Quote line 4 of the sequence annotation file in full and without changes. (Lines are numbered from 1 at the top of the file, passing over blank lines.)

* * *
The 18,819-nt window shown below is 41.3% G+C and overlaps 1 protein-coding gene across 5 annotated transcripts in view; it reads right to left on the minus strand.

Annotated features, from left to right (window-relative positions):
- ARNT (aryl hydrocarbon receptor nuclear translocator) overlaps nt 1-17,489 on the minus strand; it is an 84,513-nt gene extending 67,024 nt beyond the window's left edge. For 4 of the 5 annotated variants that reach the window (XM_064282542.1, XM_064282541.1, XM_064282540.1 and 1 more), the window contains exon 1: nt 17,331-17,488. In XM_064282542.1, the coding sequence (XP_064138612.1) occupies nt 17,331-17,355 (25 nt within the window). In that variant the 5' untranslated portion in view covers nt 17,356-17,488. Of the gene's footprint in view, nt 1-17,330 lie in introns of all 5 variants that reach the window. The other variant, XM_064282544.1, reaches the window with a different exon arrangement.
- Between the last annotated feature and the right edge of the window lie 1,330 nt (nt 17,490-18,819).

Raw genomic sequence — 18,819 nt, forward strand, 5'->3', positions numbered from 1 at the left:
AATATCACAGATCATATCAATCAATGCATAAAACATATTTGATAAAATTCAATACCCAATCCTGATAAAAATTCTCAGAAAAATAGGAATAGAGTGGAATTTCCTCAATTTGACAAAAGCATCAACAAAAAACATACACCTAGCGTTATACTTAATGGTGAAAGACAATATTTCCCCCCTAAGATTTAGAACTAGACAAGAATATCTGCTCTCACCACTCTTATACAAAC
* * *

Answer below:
- Between the last annotated feature and the right edge of the window lie 1,330 nt (nt 17,490-18,819).